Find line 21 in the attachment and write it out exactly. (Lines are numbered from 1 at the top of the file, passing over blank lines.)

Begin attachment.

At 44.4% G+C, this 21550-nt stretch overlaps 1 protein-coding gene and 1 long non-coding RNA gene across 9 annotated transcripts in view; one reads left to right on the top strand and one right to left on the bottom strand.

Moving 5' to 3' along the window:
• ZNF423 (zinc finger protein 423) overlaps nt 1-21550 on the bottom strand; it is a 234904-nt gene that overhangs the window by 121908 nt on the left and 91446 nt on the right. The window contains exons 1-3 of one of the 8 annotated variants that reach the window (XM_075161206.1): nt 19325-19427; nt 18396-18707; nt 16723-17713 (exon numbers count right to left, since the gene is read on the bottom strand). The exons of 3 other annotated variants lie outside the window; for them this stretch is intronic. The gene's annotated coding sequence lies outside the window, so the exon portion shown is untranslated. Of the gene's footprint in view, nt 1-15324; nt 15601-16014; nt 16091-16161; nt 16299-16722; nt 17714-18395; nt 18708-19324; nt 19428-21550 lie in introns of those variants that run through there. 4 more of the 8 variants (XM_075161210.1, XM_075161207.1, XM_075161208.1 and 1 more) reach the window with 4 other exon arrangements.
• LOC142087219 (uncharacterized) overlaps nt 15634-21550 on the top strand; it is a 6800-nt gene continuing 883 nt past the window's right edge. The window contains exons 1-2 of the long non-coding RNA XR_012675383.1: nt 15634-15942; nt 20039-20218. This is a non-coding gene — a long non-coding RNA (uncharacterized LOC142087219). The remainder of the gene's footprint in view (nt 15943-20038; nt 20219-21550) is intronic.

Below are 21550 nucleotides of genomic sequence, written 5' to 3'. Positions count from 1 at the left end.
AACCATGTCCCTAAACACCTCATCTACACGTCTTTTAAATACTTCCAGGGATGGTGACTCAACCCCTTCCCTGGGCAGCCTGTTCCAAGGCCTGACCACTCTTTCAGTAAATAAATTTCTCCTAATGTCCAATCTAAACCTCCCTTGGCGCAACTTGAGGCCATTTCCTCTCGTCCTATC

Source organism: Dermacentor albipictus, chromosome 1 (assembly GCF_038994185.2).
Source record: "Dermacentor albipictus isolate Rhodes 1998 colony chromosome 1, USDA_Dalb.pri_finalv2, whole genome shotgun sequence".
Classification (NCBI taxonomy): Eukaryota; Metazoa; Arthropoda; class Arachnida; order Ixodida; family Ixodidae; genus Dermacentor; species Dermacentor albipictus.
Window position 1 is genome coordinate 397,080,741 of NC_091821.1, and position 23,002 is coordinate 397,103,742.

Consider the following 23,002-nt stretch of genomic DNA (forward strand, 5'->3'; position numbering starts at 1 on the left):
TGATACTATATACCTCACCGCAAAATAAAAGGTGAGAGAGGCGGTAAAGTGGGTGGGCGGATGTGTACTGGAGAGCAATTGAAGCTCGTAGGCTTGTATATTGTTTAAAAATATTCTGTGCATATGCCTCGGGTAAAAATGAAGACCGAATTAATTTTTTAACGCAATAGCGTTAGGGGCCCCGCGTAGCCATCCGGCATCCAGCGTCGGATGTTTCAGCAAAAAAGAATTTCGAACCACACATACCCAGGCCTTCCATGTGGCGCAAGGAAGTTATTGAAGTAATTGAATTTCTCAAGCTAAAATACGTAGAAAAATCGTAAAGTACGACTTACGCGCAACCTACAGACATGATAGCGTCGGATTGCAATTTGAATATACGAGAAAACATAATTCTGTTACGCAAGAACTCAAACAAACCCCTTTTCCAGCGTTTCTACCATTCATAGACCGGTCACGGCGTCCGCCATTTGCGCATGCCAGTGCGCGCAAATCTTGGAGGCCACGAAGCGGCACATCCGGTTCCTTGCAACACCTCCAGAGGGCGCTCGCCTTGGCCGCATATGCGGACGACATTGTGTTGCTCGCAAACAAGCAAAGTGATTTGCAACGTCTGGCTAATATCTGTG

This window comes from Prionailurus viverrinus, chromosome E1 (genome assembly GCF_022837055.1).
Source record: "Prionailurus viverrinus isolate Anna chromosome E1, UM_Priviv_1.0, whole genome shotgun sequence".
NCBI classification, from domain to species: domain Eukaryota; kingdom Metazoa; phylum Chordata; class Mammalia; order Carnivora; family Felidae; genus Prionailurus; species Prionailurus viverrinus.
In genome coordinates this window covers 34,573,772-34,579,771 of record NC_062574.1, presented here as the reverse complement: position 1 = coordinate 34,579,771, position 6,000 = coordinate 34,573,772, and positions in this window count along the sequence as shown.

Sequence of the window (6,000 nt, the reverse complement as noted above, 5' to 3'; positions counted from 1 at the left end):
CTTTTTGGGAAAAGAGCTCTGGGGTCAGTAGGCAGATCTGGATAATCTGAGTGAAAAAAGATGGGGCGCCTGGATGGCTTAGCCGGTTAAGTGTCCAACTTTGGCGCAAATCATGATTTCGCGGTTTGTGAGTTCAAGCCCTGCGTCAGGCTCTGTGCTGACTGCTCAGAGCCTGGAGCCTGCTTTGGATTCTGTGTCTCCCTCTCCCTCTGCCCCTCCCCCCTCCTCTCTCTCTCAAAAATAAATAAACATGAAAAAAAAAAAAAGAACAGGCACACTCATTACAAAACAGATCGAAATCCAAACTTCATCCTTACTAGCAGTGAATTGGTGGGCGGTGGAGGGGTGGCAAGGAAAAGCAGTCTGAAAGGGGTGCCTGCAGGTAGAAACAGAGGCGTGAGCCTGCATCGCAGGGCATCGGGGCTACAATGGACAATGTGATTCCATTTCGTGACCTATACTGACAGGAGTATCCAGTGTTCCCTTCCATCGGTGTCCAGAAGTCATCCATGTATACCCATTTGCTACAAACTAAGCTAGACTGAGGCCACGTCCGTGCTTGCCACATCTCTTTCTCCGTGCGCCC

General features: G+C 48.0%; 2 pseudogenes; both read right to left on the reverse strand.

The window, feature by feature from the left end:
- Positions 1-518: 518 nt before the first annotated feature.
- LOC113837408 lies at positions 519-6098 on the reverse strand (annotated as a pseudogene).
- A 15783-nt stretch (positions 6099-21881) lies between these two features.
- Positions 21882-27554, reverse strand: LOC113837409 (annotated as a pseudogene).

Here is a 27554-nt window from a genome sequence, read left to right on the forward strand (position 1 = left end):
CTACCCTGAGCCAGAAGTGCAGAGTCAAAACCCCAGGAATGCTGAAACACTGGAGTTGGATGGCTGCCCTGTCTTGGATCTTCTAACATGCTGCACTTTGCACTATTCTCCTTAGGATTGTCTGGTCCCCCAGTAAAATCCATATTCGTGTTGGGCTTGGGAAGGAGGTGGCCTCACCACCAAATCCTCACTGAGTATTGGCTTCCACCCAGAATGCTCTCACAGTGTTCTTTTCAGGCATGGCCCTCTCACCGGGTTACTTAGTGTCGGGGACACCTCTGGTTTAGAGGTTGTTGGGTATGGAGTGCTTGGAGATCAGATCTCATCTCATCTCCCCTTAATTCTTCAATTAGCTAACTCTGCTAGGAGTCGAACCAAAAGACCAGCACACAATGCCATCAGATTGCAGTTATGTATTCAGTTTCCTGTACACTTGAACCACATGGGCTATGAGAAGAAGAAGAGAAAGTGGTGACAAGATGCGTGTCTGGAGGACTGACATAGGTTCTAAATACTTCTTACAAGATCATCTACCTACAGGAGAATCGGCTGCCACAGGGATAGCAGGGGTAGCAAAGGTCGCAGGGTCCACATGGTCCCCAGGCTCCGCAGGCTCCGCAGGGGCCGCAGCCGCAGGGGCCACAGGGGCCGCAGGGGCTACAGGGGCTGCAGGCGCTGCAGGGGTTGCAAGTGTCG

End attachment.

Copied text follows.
- Positions 1-518: 518 nt before the first annotated feature.